Mayor Mike Mansdoerfer stated, “Lumberton Township is extremely thankful for the leadership of one of our fellow residents, Freeholder Director Kate Gibbs, along with the rest of the Burlington County Freeholders for their continued support of our town’s active and passive recreation needs.”   “Since the 2011, we have received $1,078,710.00 dollars in grant money from the county and these dollars have already produced a new playground here at the Village Green, along with a Dog Park, Community Garden and Canoe Launch on the Rancocas, we have added sports fields at our Municipal Building Complex as well as completely renovating all of our recreation amenities in the Bobby’s Run Section of town,” added Mayor Mansdoerfer. 

“We look forward to continuing our efforts to improving the recreation amenities our Township has to offer our residents and we look forward to opening our new Basketball Courts at the Village Green later this month,” added Committeeman Jim Conway, who serves as one of the Engineering Project liaisons to the Township Committee.  “With the continued assistance from the Burlington County Freeholder Board through the Municipal Park Development Program, we will be also able to open another new playground on Canterbury Court next spring and we hope to use future grant submissions to help transform the soon to be Township acquired Ironwood Outdoor Park so that all residents have access to its nature trails both on land and on the Rancocas Creek,” stated Committeeman Conway. 

The Lumberton Township Committee originally anticipated that the $200,000 grant would be used to construct an amphitheater.  However after due diligence was completed on the proposed site, it was determined to not be cost effective with all the DEP permit cost needed to authorize the construction of this project.  “We wanted to get the most bang for our grant buck,” Mansdoerfer explained.  “By shifting our efforts from the amphitheater, we were able to rehabilitate three parks.  Looking at these neighborhood improvements here in Hollybrook, I am glad we made this decision to focus on this park first.  I am really proud of the final result and look forward to seeing families enjoy this amenity,” he concluded.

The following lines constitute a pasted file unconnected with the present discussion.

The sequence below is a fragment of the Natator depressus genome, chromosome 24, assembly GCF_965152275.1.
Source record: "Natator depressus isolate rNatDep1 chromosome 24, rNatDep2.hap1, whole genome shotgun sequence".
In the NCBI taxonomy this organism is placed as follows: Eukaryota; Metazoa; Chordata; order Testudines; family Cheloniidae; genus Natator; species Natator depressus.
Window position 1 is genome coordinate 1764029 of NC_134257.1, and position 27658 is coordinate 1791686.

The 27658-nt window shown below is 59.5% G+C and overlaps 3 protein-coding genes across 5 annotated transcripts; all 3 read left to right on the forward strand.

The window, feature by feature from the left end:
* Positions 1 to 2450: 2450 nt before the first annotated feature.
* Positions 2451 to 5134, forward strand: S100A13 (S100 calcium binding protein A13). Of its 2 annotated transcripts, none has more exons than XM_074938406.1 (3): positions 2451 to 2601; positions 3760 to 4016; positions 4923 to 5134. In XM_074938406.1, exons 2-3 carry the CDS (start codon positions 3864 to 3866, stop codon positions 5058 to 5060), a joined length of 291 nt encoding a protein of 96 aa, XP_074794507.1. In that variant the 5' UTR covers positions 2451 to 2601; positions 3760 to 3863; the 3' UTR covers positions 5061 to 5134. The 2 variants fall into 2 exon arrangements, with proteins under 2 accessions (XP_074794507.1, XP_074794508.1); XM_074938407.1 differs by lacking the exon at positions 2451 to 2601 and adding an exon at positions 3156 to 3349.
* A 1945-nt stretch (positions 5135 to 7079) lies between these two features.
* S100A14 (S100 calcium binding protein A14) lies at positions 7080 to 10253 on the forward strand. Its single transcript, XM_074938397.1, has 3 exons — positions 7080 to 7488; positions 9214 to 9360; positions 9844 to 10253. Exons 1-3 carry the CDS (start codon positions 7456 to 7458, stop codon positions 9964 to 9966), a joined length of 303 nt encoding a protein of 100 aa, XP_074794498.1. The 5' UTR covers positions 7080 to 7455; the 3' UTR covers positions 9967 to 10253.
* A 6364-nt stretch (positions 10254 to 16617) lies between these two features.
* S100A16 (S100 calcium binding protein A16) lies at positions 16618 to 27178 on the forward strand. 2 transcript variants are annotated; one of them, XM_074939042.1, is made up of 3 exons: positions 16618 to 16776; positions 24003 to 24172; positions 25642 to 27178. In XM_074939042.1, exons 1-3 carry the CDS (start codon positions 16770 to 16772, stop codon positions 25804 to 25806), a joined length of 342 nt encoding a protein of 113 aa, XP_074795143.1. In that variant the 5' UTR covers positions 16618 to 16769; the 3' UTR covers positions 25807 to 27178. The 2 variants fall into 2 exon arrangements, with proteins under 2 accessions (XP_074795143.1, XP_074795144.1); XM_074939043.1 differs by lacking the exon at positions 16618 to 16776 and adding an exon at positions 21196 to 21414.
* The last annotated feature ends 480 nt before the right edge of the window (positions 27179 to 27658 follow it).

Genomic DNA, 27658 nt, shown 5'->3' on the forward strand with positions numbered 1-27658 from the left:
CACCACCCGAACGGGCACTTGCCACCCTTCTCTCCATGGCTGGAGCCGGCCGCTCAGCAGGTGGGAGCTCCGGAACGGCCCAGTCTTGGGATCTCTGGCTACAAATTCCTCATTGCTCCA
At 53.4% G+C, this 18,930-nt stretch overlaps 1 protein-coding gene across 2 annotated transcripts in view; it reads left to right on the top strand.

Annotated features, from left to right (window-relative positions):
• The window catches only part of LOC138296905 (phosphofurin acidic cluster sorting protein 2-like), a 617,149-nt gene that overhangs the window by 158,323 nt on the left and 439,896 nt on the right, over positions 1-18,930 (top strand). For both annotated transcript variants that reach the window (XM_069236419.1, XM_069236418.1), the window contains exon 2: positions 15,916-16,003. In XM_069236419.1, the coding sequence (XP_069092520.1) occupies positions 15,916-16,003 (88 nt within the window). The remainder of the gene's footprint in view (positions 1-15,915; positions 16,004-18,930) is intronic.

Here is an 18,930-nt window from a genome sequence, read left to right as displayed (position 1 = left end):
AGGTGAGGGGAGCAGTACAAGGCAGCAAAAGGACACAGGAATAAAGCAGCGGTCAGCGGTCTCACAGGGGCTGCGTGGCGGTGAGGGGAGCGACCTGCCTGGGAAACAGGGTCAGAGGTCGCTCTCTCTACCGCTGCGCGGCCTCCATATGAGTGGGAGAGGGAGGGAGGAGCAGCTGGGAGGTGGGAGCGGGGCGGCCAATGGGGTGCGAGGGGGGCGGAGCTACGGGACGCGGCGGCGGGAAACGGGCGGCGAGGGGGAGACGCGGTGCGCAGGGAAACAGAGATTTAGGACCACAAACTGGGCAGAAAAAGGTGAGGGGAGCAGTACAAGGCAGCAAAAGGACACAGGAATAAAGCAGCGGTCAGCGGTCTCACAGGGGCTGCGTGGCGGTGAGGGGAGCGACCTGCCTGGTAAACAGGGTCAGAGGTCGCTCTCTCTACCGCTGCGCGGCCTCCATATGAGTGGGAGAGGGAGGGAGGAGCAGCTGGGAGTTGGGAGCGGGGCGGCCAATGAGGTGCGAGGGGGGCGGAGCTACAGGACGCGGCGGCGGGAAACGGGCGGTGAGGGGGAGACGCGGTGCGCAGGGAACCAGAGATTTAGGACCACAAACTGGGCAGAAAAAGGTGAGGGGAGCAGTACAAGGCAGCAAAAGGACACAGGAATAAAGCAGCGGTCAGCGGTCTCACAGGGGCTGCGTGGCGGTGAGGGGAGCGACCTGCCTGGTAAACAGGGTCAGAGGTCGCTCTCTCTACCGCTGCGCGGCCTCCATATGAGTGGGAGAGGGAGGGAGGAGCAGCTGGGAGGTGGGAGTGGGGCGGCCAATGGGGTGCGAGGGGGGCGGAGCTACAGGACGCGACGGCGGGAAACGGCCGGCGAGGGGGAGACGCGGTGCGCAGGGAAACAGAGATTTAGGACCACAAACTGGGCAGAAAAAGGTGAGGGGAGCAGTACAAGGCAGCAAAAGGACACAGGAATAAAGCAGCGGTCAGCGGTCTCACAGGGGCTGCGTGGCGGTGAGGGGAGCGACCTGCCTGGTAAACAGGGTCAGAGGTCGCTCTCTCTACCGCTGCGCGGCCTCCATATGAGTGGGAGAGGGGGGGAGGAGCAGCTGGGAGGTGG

SOLAR REPORT AND RECOMMENDATION

To:       Lumberton Township Committee

From:   Solar Review Committee

Date:    Friday, July 6, 2018

RE:       Solar Report and Recommendation of Award

Background:   Notice to Vendors was made via publication on March 30, 2018 to receive Request for Proposals for a solar project that would provide options to Lumberton Township is develop a solar project or projects with the primary goal of reduced rate electricity.  Secondary goals include land lease alternatives and providing solar power street lighting along municipal drive.  The project was advertised as a competitive contracting proposal process pursuant to guidance provided in New Jersey Statutes, N.J.S.A. § 40A:11-4.1 et seq.,  and Local Finance Notices 2009-9, -10 and -11.   The complete Request for Proposals package is attached hereto as Exhibit A and incorporated herein.  The RFP permitted the use of lands at the closed municipal landfill as well as the Township’s facilities along municipal drive as space to provide opportunities for solar initiatives.  The RFP was open to an award to multiple vendor each of whom was directed to maximize use of available lands and supply as much solar energy power as each was capable of generating at the lowest possible rate to the Township in the proposal.  The specification required no municipal start-up costs for this project.

            A pre-submission meeting was held on site on April 9, 2018 at 10:00 a.m.  The meeting included a description of the project, a question and answer session with Township representatives and a site tour were conducted.  The meeting was conducted by Environmental Resolutions, Inc. and Township Administrator Brandon Umba on behalf of the Township. 

            Potential vendors had until April 20, 2018 to raise questions concerning the proposal guidelines.  No potential vendors submitted questions.

            The Township granted an extension for the submission date to supply each vendor with additional power usage figures.   

RFP Opening. At the time and place for receiving proposals, two bids were received.  The vendors were:

  1. Solar Sense
  2. Advanced Solar Products

Please note, the second vendor’s submission was rejected for arriving approximately one hour late.

Committee evaluations.  The review committee each individually scored the remaining submission.  This submission only proposed a land lease option for the landfill site and did not propose to sell electricity to the Township at a reduced price.